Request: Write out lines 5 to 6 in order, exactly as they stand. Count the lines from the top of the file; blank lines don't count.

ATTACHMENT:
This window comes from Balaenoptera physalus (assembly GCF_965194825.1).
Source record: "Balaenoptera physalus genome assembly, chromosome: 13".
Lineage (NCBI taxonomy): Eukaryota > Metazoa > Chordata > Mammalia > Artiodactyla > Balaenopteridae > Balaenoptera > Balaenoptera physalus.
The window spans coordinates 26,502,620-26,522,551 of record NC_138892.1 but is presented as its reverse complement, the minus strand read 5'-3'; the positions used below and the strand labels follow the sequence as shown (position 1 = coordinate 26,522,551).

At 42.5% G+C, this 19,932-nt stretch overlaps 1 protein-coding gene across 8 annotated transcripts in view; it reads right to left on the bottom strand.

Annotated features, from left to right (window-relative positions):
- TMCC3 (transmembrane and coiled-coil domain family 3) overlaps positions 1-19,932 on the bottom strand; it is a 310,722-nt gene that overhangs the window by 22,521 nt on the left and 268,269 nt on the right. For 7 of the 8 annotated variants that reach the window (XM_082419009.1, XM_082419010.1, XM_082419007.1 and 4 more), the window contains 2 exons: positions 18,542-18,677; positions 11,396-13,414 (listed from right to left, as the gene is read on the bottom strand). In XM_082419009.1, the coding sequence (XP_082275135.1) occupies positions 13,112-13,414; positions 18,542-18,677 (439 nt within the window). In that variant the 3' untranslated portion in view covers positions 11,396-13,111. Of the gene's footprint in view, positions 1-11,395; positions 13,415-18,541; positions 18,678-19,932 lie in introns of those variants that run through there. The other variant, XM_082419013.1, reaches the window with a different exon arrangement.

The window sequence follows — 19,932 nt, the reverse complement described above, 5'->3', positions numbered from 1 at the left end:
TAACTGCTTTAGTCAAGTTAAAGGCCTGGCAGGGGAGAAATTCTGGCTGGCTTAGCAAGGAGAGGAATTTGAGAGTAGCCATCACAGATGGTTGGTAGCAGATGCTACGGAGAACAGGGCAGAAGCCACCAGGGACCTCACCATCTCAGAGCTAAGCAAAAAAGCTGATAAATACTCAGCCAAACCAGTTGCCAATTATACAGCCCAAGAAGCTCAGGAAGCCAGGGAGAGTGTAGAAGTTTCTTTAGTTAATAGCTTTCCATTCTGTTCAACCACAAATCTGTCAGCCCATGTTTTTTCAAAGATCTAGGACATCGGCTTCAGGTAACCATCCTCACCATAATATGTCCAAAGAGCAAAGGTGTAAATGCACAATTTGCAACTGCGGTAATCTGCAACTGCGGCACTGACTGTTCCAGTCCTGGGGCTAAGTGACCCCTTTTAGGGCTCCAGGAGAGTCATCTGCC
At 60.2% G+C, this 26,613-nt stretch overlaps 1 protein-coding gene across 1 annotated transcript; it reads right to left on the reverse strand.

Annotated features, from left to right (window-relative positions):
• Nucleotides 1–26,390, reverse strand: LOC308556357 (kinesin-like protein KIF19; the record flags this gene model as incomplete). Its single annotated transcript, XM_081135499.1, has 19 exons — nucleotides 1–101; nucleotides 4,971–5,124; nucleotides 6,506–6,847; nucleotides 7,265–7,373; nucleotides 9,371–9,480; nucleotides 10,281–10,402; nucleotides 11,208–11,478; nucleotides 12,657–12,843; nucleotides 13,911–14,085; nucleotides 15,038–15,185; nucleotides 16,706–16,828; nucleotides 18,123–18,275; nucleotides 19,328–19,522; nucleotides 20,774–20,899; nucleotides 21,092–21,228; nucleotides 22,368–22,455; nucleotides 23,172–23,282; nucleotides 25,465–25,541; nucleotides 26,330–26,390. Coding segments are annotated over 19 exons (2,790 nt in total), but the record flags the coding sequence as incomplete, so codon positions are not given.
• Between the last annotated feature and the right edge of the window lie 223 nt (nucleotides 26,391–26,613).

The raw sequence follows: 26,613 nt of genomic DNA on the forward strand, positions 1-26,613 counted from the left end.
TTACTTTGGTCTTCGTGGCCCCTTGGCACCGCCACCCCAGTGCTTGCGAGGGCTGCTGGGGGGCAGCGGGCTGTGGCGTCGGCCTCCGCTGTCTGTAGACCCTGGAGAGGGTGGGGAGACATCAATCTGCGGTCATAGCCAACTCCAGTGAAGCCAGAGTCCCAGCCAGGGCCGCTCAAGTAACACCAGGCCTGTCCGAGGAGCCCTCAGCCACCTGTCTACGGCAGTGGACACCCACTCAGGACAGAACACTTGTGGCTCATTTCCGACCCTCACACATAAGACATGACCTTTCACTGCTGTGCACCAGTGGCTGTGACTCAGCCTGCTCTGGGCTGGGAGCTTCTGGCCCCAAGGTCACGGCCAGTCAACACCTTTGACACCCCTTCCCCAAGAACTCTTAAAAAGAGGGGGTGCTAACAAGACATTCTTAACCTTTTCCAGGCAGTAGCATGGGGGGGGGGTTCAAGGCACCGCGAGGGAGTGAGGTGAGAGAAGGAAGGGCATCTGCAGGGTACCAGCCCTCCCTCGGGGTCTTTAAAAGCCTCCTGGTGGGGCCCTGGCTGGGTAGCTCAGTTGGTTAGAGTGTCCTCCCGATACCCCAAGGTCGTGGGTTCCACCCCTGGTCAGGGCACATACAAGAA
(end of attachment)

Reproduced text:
At 42.5% G+C, this 19,932-nt stretch overlaps 1 protein-coding gene across 8 annotated transcripts in view; it reads right to left on the bottom strand.

Annotated features, from left to right (window-relative positions):